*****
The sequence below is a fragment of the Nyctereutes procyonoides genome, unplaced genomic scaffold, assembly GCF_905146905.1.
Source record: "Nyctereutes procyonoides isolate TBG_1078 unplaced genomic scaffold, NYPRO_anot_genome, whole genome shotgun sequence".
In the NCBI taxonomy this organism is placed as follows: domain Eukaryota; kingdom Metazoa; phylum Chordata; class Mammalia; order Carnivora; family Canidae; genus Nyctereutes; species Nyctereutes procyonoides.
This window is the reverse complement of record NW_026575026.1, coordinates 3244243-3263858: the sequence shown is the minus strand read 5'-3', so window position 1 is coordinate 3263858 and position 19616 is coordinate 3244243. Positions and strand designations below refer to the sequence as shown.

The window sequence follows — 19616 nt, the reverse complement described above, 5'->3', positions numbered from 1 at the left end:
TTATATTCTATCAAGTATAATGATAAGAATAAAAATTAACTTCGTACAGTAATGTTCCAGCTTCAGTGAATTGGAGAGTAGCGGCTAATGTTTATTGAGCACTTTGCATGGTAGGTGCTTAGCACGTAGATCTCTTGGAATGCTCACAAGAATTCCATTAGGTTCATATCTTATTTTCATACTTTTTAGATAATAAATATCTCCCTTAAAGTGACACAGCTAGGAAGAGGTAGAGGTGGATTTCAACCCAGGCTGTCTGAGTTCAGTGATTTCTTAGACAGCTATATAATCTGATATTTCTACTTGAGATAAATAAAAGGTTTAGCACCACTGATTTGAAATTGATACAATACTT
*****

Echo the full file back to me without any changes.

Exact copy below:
The sequence below is a fragment of the Nyctereutes procyonoides genome, unplaced genomic scaffold, assembly GCF_905146905.1.
Source record: "Nyctereutes procyonoides isolate TBG_1078 unplaced genomic scaffold, NYPRO_anot_genome, whole genome shotgun sequence".
In the NCBI taxonomy this organism is placed as follows: domain Eukaryota; kingdom Metazoa; phylum Chordata; class Mammalia; order Carnivora; family Canidae; genus Nyctereutes; species Nyctereutes procyonoides.
This window is the reverse complement of record NW_026575026.1, coordinates 3244243-3263858: the sequence shown is the minus strand read 5'-3', so window position 1 is coordinate 3263858 and position 19616 is coordinate 3244243. Positions and strand designations below refer to the sequence as shown.

The window sequence follows — 19616 nt, the reverse complement described above, 5'->3', positions numbered from 1 at the left end:
TTATATTCTATCAAGTATAATGATAAGAATAAAAATTAACTTCGTACAGTAATGTTCCAGCTTCAGTGAATTGGAGAGTAGCGGCTAATGTTTATTGAGCACTTTGCATGGTAGGTGCTTAGCACGTAGATCTCTTGGAATGCTCACAAGAATTCCATTAGGTTCATATCTTATTTTCATACTTTTTAGATAATAAATATCTCCCTTAAAGTGACACAGCTAGGAAGAGGTAGAGGTGGATTTCAACCCAGGCTGTCTGAGTTCAGTGATTTCTTAGACAGCTATATAATCTGATATTTCTACTTGAGATAAATAAAAGGTTTAGCACCACTGATTTGAAATTGATACAATACTT